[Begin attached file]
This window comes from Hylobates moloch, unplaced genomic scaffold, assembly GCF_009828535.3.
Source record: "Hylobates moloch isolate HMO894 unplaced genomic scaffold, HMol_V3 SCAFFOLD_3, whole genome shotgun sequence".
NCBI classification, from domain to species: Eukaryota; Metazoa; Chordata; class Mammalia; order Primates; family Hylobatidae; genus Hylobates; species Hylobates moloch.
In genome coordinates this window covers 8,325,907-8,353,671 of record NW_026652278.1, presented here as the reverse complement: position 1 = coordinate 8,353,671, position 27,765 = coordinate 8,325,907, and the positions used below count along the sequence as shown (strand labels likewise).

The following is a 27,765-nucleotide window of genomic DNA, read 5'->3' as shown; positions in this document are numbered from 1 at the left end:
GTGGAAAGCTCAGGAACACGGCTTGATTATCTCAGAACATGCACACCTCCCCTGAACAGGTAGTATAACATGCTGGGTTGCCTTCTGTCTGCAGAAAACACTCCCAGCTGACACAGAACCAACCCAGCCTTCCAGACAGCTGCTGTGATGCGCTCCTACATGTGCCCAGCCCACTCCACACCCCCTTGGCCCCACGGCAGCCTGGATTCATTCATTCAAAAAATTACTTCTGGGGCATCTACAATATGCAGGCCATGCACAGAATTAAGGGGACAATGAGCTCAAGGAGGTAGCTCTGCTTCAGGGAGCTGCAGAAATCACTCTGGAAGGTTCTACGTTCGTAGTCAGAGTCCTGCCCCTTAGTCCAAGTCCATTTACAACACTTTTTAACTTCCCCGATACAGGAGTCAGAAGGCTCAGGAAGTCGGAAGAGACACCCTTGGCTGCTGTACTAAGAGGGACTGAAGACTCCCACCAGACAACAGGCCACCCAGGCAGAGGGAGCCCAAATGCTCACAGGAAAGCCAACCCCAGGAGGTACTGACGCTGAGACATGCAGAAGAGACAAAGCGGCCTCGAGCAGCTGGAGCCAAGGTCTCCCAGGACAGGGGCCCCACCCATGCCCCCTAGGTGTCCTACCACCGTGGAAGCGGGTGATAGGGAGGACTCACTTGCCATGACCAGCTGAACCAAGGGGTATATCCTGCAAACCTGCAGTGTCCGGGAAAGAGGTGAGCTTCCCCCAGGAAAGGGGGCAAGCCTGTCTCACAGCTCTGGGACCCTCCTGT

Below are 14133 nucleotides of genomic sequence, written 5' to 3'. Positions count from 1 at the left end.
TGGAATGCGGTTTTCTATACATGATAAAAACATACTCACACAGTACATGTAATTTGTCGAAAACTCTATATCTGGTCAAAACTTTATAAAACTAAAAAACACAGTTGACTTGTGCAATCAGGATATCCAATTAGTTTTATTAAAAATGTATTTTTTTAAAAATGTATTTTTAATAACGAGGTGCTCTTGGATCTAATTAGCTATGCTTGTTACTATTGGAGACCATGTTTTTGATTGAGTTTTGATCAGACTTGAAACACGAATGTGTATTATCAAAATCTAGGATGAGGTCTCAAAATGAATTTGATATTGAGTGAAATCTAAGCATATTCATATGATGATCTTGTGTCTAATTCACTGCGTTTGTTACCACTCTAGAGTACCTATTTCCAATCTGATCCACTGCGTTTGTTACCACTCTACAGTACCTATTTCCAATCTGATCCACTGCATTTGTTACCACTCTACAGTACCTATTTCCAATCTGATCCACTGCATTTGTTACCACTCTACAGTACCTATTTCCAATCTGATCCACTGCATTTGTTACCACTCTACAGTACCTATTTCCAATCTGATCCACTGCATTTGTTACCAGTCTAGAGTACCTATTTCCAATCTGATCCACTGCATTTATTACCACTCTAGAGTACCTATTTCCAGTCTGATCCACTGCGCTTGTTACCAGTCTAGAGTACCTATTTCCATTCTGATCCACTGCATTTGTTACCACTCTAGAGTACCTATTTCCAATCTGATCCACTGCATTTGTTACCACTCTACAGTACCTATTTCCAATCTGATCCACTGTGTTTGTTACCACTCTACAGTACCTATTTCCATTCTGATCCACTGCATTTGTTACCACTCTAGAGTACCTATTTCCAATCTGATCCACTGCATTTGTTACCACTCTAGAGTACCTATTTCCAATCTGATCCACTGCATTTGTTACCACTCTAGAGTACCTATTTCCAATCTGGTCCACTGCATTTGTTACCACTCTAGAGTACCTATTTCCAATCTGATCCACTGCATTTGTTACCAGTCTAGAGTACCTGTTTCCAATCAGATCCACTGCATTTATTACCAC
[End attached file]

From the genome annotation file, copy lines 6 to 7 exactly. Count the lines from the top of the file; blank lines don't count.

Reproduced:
GTGGAAAGCTCAGGAACACGGCTTGATTATCTCAGAACATGCACACCTCCCCTGAACAGGTAGTATAACATGCTGGGTTGCCTTCTGTCTGCAGAAAACACTCCCAGCTGACACAGAACCAACCCAGCCTTCCAGACAGCTGCTGTGATGCGCTCCTACATGTGCCCAGCCCACTCCACACCCCCTTGGCCCCACGGCAGCCTGGATTCATTCATTCAAAAAATTACTTCTGGGGCATCTACAATATGCAGGCCATGCACAGAATTAAGGGGACAATGAGCTCAAGGAGGTAGCTCTGCTTCAGGGAGCTGCAGAAATCACTCTGGAAGGTTCTACGTTCGTAGTCAGAGTCCTGCCCCTTAGTCCAAGTCCATTTACAACACTTTTTAACTTCCCCGATACAGGAGTCAGAAGGCTCAGGAAGTCGGAAGAGACACCCTTGGCTGCTGTACTAAGAGGGACTGAAGACTCCCACCAGACAACAGGCCACCCAGGCAGAGGGAGCCCAAATGCTCACAGGAAAGCCAACCCCAGGAGGTACTGACGCTGAGACATGCAGAAGAGACAAAGCGGCCTCGAGCAGCTGGAGCCAAGGTCTCCCAGGACAGGGGCCCCACCCATGCCCCCTAGGTGTCCTACCACCGTGGAAGCGGGTGATAGGGAGGACTCACTTGCCATGACCAGCTGAACCAAGGGGTATATCCTGCAAACCTGCAGTGTCCGGGAAAGAGGTGAGCTTCCCCCAGGAAAGGGGGCAAGCCTGTCTCACAGCTCTGGGACCCTCCTGT

Below are 14133 nucleotides of genomic sequence, written 5' to 3'. Positions count from 1 at the left end.